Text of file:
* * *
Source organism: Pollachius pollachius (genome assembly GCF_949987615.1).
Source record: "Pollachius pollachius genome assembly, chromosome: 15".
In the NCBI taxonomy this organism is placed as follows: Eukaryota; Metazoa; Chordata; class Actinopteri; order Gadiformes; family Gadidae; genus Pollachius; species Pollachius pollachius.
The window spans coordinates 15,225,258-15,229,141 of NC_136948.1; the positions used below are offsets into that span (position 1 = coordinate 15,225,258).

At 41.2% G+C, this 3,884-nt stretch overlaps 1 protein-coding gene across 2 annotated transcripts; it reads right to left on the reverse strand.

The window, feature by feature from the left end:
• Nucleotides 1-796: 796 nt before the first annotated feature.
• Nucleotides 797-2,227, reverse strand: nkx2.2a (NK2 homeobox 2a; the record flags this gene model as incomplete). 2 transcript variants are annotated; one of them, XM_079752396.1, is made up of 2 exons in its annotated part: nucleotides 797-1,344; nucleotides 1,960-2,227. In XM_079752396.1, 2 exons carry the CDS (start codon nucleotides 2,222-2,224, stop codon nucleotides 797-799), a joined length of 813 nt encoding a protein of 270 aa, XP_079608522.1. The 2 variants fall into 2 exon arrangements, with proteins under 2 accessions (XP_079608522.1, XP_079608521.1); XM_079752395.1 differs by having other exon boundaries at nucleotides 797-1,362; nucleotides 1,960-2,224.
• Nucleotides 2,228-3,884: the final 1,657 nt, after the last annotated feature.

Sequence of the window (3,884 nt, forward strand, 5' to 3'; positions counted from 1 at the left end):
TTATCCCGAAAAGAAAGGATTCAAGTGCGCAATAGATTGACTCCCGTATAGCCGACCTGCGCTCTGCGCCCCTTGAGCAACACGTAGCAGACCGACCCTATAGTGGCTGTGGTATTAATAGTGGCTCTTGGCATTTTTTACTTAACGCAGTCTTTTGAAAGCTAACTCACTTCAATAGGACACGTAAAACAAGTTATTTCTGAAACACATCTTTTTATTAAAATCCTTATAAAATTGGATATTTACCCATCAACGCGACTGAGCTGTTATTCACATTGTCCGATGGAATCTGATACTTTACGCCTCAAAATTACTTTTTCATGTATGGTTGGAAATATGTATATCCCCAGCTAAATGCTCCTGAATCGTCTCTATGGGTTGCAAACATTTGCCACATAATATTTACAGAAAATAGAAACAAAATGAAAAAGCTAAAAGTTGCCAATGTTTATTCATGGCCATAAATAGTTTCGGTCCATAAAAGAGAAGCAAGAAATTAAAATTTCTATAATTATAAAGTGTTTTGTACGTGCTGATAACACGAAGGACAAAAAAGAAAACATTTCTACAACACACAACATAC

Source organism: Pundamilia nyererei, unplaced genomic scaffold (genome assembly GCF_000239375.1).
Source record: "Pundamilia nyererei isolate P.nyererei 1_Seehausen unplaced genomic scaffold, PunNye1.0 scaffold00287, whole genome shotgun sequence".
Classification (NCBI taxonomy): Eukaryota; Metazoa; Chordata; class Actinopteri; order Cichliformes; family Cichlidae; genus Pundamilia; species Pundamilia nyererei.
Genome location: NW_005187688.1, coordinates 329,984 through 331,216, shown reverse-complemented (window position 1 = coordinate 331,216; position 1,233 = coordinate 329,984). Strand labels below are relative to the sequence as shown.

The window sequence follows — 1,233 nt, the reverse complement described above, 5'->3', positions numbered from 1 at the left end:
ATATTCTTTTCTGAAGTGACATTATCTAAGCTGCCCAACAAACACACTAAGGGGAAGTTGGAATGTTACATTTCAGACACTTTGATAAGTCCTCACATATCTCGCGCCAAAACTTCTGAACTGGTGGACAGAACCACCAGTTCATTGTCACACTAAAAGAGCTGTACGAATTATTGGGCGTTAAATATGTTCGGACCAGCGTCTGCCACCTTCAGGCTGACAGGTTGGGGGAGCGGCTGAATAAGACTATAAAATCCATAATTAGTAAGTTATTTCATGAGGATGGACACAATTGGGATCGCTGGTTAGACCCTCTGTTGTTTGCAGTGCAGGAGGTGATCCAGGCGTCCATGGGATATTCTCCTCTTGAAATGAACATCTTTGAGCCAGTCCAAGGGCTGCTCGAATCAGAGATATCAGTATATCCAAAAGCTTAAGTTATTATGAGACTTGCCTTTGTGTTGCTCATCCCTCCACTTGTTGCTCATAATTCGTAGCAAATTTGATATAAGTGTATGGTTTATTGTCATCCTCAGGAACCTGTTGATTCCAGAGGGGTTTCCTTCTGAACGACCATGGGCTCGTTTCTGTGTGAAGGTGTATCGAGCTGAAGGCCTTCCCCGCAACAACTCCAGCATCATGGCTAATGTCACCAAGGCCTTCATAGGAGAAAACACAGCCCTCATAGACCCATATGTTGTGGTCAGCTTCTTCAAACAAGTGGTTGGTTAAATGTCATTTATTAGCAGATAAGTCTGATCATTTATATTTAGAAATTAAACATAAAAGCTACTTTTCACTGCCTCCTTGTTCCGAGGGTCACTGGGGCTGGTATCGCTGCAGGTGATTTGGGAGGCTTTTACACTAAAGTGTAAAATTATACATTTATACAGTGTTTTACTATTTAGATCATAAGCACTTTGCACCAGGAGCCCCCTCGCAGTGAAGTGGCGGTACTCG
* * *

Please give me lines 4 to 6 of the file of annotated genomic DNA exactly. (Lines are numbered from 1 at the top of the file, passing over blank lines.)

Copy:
The window spans coordinates 15,225,258-15,229,141 of NC_136948.1; the positions used below are offsets into that span (position 1 = coordinate 15,225,258).

At 41.2% G+C, this 3,884-nt stretch overlaps 1 protein-coding gene across 2 annotated transcripts; it reads right to left on the reverse strand.

The window, feature by feature from the left end: